Canadian Photographer Captures the Fancy Architecture of Moscow’s “Socialist” Metro Stations
If you are an architecture student or an architect, then you have probably studied about Russian Constructivism and Tatlin’s Tower, and how that inspired Deconstructivism at some point later, but what about Stalinist Architecture? We all know Stalin for the brutal dictator he was, but what many of us may not know is that his influence extended to architecture, and the results were sometimes literally “bright”.
One of Stalin’s many projects was the Underground Metro, and for a Metro line there have to be underground stations, and these stations were not regarded as mere stop points but something of significance. They were to reflect the socialist concepts of “svet” and “sveltloe budushchee”, meaning light and bright future, and that is how those underground stations ended up like hallways from a Soviet Imperial Palace.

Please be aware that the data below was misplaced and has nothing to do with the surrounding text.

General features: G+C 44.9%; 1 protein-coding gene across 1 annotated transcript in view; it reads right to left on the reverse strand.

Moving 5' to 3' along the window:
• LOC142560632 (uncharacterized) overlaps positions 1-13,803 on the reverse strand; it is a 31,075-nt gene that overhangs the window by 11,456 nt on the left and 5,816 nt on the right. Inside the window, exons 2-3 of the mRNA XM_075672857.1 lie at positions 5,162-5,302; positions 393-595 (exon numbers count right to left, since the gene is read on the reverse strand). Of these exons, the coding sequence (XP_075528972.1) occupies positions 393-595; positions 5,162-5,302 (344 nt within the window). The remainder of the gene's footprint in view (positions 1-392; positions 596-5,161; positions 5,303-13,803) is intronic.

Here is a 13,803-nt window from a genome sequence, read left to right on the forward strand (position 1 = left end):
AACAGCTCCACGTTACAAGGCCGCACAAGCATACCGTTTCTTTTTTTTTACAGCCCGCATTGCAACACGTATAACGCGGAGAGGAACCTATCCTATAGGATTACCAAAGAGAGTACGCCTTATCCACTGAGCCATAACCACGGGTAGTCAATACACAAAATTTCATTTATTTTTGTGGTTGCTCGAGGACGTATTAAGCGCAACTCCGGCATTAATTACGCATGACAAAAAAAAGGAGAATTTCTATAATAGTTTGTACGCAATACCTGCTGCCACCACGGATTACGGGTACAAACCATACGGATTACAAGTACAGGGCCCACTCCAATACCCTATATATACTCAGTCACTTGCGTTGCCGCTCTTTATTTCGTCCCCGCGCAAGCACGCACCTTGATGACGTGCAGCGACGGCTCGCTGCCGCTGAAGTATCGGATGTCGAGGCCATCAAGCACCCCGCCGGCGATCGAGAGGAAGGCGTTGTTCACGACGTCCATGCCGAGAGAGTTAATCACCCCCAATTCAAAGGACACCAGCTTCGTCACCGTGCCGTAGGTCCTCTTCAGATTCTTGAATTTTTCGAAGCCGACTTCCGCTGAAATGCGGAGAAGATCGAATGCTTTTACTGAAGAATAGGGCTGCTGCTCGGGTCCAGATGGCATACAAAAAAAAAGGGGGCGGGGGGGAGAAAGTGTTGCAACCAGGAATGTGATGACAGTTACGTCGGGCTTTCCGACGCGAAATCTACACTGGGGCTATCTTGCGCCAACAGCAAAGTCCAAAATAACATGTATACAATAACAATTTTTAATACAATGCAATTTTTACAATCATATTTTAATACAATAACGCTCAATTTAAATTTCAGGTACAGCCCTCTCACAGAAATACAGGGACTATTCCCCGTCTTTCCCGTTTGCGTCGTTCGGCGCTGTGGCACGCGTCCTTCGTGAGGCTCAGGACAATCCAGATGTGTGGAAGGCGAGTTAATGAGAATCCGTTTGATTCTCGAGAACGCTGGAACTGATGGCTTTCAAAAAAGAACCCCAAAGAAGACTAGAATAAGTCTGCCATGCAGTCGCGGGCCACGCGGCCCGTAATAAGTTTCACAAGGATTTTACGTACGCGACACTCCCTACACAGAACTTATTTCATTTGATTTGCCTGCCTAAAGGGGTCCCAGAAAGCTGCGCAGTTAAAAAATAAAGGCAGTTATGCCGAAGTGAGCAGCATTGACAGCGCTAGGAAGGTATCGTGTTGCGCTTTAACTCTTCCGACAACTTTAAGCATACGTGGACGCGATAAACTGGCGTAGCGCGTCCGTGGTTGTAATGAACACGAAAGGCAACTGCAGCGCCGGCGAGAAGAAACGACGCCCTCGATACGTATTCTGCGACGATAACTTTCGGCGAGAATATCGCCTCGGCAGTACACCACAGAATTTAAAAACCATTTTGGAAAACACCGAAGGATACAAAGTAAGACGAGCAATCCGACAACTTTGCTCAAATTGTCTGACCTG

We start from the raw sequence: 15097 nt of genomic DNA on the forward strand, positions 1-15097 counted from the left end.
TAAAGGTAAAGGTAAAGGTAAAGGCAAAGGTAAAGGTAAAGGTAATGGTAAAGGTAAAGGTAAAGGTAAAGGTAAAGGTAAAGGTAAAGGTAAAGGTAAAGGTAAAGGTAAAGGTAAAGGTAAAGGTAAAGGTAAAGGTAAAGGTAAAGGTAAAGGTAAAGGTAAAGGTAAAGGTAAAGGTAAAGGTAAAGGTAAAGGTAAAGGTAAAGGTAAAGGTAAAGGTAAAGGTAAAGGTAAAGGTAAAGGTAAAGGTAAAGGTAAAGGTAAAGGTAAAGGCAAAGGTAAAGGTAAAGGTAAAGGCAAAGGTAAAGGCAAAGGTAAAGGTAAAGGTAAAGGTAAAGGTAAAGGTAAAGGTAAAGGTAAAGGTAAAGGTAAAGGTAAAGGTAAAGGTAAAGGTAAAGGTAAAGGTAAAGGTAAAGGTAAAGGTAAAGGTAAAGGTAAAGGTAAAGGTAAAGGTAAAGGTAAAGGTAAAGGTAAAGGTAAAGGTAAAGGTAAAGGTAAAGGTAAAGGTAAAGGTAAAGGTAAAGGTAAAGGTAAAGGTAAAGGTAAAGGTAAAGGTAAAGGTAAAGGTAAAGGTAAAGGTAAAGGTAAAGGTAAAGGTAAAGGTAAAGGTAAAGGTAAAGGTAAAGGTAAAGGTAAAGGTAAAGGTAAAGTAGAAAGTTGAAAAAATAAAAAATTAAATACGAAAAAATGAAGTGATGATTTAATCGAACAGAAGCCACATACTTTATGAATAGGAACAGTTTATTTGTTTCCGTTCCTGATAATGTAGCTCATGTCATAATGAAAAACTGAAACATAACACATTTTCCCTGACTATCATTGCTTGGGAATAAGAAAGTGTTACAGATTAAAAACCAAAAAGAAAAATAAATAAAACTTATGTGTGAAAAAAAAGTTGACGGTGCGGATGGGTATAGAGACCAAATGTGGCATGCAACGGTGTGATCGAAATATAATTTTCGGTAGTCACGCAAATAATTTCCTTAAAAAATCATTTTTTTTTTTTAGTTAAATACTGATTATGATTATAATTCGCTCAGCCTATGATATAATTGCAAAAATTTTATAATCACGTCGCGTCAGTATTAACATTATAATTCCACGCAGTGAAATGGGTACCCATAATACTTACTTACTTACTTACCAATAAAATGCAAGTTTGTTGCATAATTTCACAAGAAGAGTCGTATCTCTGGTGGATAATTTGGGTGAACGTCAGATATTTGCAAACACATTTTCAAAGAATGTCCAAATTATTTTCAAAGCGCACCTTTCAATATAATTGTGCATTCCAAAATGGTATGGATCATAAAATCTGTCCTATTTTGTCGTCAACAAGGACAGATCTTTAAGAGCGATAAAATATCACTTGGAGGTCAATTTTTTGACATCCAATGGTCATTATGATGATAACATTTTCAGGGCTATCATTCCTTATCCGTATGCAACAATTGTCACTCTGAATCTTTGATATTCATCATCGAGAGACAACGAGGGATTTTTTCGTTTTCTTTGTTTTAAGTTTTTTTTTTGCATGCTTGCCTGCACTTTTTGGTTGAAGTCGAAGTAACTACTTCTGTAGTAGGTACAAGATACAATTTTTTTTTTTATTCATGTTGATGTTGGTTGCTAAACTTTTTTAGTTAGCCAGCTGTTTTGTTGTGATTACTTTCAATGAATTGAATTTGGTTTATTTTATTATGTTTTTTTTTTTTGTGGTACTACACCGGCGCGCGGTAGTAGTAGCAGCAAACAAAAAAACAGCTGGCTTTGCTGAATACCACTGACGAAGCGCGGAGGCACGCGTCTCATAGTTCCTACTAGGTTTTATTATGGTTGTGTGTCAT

The Canadian photographer David Burdeny spent two weeks in Moscow and managed to capture the bright fancy architecture of its Metro Stations when no one was there, and here are the results.